Technique is not a problem if you are scoring runs it only gets attention when you are consistently getting out in the same fashion for scores that average out to be at an unacceptable level for international standards. Shiv Chanderpaul is probably has the most incorrect stance in test cricket, Sehwag is more aggressive than most at test level yet both these batsmen score runs so their technique is never question. The issue here is that Hughes is not scoring runs on his home tracks against probably the weakest bowling attack in world cricket. We could carry a guy like Hughes a few years ago (like india could afford to at the start of Sehwags career) but in this rebuilding phase we cant afford an unstable opener putting pressure on Khawaja, Warner, Marsh etc.

  • on December 9, 2011, 5:39 GMT

    Arguments on both sides aplenty. The fact of the matter is there are batsmen out there who don't have the best techniques, but still score runs. I think the deciding factor really has to be performance - cases in point V. Sehwag's double century in last night's game or Simon Katich's numerous contributions as an opener. Both players mentioned don't have the best techniques, but have put runs on the board. The problem Hughes has is he is doing neither of demonstrating good technique or scoring runs. Given that, it seems difficult to argue a case for him to maintain a spot, especially if there are other players who are satisfying one or both of these requirements. The new board of Aus cricket has already said they want to adopt a more performance-based selection approach. By this token, Hughes should be left out and someone else tried (unless of course they think he can be useful down the order, in which case they try that first).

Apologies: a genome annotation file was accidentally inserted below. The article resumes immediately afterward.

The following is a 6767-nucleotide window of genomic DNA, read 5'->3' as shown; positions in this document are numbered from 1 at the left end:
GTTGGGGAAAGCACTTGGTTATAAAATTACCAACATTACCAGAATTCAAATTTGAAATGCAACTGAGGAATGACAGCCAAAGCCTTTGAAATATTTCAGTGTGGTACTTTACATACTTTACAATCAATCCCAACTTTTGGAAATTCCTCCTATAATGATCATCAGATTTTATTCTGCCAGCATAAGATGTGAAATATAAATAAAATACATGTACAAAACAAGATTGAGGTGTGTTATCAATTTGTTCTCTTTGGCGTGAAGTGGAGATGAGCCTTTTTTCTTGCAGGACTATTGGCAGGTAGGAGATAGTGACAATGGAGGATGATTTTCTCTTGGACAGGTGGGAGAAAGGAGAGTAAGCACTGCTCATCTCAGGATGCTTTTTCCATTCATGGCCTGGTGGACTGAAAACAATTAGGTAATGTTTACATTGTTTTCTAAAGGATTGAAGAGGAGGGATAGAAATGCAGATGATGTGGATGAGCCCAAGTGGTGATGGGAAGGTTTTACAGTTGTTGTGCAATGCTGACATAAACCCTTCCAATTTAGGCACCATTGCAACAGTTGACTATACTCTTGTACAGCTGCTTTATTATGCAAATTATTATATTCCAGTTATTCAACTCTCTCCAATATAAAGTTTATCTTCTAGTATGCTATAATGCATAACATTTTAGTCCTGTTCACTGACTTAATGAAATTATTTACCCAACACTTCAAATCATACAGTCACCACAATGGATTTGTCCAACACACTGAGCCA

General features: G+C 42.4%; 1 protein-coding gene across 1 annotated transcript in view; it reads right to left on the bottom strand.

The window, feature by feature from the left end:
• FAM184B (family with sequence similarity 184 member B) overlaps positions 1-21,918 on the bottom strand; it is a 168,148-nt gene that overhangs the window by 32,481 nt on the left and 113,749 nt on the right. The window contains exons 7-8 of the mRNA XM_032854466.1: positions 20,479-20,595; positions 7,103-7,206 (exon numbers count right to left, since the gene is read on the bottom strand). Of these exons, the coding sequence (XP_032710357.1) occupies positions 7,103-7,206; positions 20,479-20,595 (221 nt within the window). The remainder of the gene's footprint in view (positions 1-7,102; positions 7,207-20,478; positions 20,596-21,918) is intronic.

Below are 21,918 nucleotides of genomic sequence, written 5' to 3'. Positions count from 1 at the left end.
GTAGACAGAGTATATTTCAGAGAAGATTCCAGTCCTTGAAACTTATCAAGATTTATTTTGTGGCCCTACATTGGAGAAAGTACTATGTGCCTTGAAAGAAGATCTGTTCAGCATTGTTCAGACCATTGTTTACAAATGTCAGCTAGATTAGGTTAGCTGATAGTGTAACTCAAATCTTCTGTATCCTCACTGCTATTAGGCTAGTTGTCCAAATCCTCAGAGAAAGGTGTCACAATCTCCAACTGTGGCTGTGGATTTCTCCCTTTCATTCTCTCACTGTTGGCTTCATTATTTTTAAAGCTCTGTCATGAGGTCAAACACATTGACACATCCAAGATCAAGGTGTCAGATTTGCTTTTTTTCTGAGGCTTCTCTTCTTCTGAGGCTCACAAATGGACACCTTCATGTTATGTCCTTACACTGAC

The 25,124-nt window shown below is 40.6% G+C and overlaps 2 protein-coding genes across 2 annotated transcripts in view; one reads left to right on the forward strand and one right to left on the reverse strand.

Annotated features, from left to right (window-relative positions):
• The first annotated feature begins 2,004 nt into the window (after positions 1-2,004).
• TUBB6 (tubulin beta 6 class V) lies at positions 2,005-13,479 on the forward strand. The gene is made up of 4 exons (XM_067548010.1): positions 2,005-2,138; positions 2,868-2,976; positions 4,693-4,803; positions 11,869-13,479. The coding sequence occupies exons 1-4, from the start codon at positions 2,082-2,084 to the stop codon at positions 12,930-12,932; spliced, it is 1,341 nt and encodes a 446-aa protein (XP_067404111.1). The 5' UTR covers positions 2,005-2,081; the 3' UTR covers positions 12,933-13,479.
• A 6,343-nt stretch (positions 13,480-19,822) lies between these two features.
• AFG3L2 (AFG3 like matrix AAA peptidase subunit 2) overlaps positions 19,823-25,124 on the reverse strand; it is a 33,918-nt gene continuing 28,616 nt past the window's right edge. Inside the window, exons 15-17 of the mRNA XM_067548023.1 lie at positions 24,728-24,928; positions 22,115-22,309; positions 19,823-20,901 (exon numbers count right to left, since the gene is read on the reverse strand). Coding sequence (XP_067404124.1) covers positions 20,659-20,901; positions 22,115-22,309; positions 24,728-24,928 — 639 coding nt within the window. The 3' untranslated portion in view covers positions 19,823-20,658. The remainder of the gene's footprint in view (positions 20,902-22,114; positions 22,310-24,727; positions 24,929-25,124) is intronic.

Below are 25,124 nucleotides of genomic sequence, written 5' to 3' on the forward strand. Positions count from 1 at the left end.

• on December 9, 2011, 5:32 GMT

    Is Hughes the aussie version of our Mark Ramprakash....very very talented player on the domestic scene but just seems to have a brain-fade and neither the nous or application when playing Test matches? However, could well be the answer to the Aussie middle-order problems when Ponting and Hussey go, get a good run, score runs when the pressure is off and then move back up the order. Makes the removal of Katich look an even dumber move than previously now as the aussies cannot rely on any of the openers to hang around and curb the natural aggresive instincts.

  • on December 9, 2011, 5:22 GMT